"The Sisters Brothers" spins a unique Western yarn                "Colette" is another period piece showcase for Kiera Knightley                John C. Reilly looks like a late breaking Academy Award player in the Trailer for "Stan & Ollie"                Brie Larson saves the day in the First Trailer for "Captain Marvel"                The Toronto International Film Festival boosts "Green Book" with its Top Prize                Updated Academy Award predictions for early September                "White Boy Rick" is a compelling character study and period piece                Taking a look at potential Best Supporting Actress contenders                Shane Black gives "The Predator" his signature clever spin                Venice Film Festival award winners include "The Favourite" and "Roma"                Taking a look at potential Best Supporting Actor contenders                Watch out for Ben Foster in Best Supporting Actor for "Leave No Trace"                "The Favourite" releases a new Trailer to build off of its positive festival buzz                "All About Nina" and "Fahrenheit 11/9": Films to look forward to in September                Trailer for "The Front Runner" and Buzz from Telluride suggest another Oscar player for Jason Reitman        

“Blaze” is Ethan Hawke’s finest hour as a filmmaker


Among the many actors who also step behind the camera to direct, few are more underrated than Ethan Hawke. You can write whole articles on his acting prowess (and we have), but he’s also quite a filmmaker as well. This week, his best narrative feature to date is hitting screens in Blaze, an unconventional biopic of a criminally unknown Austin based musician. You can feel the passion that Hawke has for the topic, as it’s engrained in the film from start to finish. With a tremendous performance by Ben Dickey in the title role, there’s a lot to like here. Blaze, rather quietly, is one of the better independent outings of the summer.

The movie is a look at the life of Blaze Foley (Dickey), adapted from his partner Sybil Rosen’s book Living in the Woods in a Tree: Remembering Blaze. Here, the official film synopsis is as follows: “A reimagining of the life and times of Blaze Foley, the unsung songwriting legend of the Texas Outlaw Music movement.” We follow Foley as he romances Rosen (Alia Shawkat), pals around with musician Townes Van Zant (Charlie Sexton), and overall lives an existence that seems larger than life in every way possible. Hawke directs and co-writes with Rosen, while the terrific ensemble cast includes Josh Hamilton, Kris Kristofferson, Richard Linklater, Jenn Lyon, Sam Rockwell, Wyatt Russell, and Steve Zahn, as well as Hawke himself, in addition to a host of others. Cinematography is by Steve Cosens. Everyone brings their A game too, in service of Hawke’s distinct vision.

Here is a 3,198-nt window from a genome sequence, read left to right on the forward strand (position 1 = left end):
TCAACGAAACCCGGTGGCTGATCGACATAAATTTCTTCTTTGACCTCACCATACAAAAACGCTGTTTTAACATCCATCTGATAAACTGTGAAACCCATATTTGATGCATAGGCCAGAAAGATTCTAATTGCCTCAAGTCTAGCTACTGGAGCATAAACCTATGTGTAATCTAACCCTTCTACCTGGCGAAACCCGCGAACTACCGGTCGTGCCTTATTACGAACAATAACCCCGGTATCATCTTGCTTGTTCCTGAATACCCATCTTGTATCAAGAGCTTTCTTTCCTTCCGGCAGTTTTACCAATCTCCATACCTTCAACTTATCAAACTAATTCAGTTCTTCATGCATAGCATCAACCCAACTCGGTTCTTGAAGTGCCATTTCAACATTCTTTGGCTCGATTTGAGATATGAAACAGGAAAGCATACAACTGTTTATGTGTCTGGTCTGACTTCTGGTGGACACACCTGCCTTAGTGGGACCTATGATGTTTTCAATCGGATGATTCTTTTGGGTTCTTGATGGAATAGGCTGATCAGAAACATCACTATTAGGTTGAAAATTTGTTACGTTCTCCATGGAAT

If you love music, this flick is for you. Armed with Dickey’s larger than life turn as Blaze Foley, Hawke makes this a fascinating character study. Plus, it’s almost wall to wall filled with music, to the point where it’s somewhat hypnotic. You fall under Foley’s spell, and in turn, Hawke’s spell as well. The pacing may be a little bit deliberate for some, but if you’re on the same wavelength as Hawke here, that won’t be a problem. You’ll see what he’s trying to do, recognize that he’s succeeding in a big way, and appreciate what he’s managed to pull off.


Oscar may not notice a small film like Blaze, but along the precursor season, we could see some love come its way. Regardless of where it contends, Sundance Selects would do well to give it a push. Best Picture, Best Director (for Hawke), Best Actor (for Dickey), Best Actress (for Shawkat), Best Supporting Actor (for Sexton), and Best Adapted Screenplay (for Hawke and Rosen) are where the efforts should reside. Frankly, at places like the Gotham Awards and the Independent Spirit Awards, Dickey in Lead Actor and perhaps even the Screenplay could find some attention being paid. Time will tell there, but it’s worth keeping an eye out for.

Here is how I would rank Hawke’s directorial efforts to date:

4. Chelsea Walls
3. The Hottest State
2. Seymour: An Introduction
1. Blaze

Starting on Friday, curious folks can see what Hawke has been up to when Blaze hits screens. The movie is really something to seek out. As you can tell from the list above, the talented multi-hyphenate is getting better each time out. This is another example of how much talent Hawke has, across the board. Plus, Dickey deserves some further attention. The film won’t be for everyone, but if you can match its vibe, you’ll be in for a real musical treat. In many ways, this feels like a future cult classic for lovers of Austin based culture and music. It just has that soul inside of it…

Be sure to check out Blaze, in theaters beginning this weekend!

About Joey Magidson

A graduate of Stony Brook University (where he studied Cinema and Cultural Studies), resides in Brooklyn, New York. He also contributes to several other film-related websites.

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